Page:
Serendip is an independent site partnering with faculty at multiple colleges and universities around the world. Happy exploring!

You are here

June Jordan: web paper

Jessie Zong's picture

In June Jordan’s Report from the Bahamas, 1982, she demonstrates the idea of connection between people who share similarities and differences through various different interaction stories. In these short stories of interactions between different people she proposes questions like how do people really make a connection? In her short stories, she expresses issues among gender, race and class, and believes that people do not make connections based on these superficial assumptions on identities. She believes that a true connection is made based on the feeling and concern for one another, the need and trust for another person.

From my own experiences of encountering people that taught and shaped me was transitioning to a boarding school in America. Some background story, I’ve lived in China for most of my life but I was born in America. I went to international schools my whole life where most people had the same background as I do. Eighth grade I made the decision to pursue my education abroad and continued my journey to Concord Academy located in a small town, Concord, Massachusetts. Moving to boarding school abroad without my family being there with me has changed and shaped the person I am today. Moving in on the first day of orientation was terrifying. However, during that short three days of orientation, I learned a lot about making connections with people. It was hard to make a true and non superficial connection without preconceived notions of people’s identity, whether it was gender identity, race or class. It was frustrating to me that during orientation cliques of the same gender and race were made. I wanted to break the stereotypical cliques that are formed based on these identities. However, when I did try, it was hard. I can’t help but notice how differently the white girls would treat me compared to how they would treat each other in the group. They treated me like I was an alien, someone that they’ve seen before, even though I spoke perfect English. It felt like I always the outsider. Then I tried reaching out to this group of Chinese girls, but that didn’t go so well either because I didn’t share the same experiences of going to Chinese public schools, or using popular teenage Chinese slangs, I didn’t understand what they were really talking about. Again, I was the outsider. In that short three days of orientation, I kept thinking that it was me that was the problem, that maybe I wasn’t cool enough to be friends with any of those cliques, but now thinking about it that was a naive thought. The problem wasn’t me, nor was it the group of white girls or Chinese girls. The connection I was trying to make with was forced, and unnatural.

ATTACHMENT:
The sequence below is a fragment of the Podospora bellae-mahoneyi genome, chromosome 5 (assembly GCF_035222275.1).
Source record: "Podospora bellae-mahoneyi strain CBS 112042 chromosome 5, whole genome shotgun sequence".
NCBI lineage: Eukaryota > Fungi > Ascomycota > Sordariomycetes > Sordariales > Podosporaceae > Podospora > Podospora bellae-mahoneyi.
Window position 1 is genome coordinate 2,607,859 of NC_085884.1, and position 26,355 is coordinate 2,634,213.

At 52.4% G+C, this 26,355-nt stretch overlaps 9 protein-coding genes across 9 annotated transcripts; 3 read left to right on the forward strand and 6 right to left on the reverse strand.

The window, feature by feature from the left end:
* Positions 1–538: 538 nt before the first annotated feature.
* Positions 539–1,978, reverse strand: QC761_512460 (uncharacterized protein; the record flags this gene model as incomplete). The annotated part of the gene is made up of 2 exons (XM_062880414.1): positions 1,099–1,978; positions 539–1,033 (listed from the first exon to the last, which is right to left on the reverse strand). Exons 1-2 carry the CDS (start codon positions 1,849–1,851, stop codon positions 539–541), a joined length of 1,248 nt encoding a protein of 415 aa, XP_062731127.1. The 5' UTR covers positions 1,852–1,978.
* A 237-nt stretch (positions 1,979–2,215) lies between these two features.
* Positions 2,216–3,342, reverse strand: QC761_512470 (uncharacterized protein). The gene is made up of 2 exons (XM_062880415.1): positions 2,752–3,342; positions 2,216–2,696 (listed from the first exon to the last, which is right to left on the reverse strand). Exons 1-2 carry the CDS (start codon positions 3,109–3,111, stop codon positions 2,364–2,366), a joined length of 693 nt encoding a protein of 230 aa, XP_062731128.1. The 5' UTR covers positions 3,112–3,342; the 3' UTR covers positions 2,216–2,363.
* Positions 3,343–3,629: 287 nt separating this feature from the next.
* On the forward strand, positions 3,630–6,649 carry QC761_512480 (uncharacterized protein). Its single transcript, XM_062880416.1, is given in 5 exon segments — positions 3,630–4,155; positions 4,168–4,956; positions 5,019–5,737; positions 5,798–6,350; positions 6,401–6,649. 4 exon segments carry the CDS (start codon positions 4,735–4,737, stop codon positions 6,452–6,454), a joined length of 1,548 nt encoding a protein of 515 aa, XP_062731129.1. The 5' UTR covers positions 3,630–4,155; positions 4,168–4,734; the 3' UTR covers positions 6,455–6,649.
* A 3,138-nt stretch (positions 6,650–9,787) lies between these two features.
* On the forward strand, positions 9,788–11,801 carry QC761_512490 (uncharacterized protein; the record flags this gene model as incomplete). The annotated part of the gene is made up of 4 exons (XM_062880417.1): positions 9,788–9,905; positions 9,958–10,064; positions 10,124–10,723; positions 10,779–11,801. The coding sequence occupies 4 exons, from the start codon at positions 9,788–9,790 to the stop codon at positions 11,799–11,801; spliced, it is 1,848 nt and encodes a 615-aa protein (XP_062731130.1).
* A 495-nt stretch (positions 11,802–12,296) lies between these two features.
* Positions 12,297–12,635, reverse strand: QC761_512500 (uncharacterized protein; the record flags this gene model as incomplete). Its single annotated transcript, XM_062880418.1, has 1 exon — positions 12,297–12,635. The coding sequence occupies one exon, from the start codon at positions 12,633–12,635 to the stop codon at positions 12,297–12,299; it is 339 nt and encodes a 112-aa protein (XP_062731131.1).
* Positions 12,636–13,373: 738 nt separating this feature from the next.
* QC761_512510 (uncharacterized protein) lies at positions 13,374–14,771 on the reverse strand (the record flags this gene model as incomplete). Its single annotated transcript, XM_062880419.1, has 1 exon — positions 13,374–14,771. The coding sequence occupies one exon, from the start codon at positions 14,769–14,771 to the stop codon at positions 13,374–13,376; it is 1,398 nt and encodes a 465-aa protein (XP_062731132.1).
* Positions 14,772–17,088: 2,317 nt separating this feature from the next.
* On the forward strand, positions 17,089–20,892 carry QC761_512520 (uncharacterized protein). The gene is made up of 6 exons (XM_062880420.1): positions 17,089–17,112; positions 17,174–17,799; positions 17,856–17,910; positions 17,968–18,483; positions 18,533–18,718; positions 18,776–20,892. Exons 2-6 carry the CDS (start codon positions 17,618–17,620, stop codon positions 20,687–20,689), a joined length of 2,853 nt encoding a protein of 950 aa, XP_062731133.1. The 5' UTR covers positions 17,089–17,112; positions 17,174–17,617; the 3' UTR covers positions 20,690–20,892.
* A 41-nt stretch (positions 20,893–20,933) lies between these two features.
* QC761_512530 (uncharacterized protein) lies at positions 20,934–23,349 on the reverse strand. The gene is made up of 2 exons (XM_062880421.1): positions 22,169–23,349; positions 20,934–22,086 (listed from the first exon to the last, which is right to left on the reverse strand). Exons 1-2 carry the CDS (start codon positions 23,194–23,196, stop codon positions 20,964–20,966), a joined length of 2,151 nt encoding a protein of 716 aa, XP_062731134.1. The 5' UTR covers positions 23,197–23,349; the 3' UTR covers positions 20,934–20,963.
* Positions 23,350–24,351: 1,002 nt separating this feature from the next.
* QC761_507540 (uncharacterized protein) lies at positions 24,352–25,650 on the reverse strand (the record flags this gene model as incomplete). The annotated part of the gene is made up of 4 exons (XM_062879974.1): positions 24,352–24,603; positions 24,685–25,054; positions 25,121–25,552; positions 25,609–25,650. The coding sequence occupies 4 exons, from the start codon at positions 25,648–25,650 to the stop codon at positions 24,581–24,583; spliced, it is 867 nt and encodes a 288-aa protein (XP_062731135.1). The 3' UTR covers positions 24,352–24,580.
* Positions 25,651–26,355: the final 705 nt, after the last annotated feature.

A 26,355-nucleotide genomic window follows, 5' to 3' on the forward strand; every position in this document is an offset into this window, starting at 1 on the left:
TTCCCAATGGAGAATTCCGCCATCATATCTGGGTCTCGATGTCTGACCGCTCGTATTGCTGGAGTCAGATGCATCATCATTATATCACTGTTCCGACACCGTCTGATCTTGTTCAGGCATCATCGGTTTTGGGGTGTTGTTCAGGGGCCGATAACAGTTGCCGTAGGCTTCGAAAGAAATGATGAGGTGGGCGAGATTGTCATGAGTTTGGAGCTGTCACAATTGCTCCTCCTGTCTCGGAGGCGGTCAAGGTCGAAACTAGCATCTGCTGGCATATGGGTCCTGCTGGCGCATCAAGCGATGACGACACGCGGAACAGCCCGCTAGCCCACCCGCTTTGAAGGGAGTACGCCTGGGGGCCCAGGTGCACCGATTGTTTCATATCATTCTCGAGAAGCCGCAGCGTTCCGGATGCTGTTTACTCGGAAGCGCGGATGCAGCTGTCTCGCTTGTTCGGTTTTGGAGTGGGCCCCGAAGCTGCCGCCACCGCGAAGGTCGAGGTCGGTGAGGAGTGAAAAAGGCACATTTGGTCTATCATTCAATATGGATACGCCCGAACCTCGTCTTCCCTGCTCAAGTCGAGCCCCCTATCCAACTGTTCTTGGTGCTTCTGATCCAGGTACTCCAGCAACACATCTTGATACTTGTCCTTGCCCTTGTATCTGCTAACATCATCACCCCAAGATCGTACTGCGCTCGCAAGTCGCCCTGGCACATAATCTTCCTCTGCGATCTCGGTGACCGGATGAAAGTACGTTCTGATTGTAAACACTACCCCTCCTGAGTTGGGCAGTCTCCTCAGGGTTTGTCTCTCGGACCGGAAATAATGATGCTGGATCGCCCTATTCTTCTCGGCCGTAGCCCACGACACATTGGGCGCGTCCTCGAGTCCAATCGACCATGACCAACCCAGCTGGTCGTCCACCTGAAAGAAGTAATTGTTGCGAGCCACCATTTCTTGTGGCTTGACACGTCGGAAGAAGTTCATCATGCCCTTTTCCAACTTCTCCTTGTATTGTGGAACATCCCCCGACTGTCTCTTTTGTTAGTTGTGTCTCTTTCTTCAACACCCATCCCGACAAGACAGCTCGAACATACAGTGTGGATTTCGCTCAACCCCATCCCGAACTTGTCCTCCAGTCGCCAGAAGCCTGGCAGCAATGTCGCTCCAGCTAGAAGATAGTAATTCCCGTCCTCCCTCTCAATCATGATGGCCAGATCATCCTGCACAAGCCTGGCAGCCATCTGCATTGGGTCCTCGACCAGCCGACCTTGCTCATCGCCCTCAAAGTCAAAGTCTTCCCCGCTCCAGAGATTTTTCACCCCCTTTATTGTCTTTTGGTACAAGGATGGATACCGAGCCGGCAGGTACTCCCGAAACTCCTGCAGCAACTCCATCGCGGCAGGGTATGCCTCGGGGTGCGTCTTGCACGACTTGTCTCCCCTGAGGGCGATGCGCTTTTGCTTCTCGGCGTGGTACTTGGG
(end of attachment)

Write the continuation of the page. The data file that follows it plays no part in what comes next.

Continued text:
The connections I made with some people later on, who are still some of my best friends, felt so much more comfortable and natural. Despite our differences in gender, race, or class and etc, I felt a trusting and compassion connection with them. We respected each other’s differences and honored the similarities. I think that was one of the most important lessons I’ve learned at boarding school. Now that I am in college, I understand that connections are made with an open mind and an open heart. 

 A quote that really resonated with me is from the short story of the Irish woman experiencing abuse from her husband. She wrote, “I am saying that the ultimate connection cannot be the enemy. The ultimate connection must be the need that we find between us. It is not only who you are in other words, but what we can do for each other that will determine the connection.” This quote was important to me because I believe that having that trust, need and compassion for another person is how real and genuine connections are made. However, I also understand that there are always going to be preconceived assumptions of people about their race, gender, and class, etc. The quote from Jordan is a hope that people will realize that connections comes from this genuine compassion and respect of people’s different identities and experiences, rather than having superficial assumptions on their identity and story.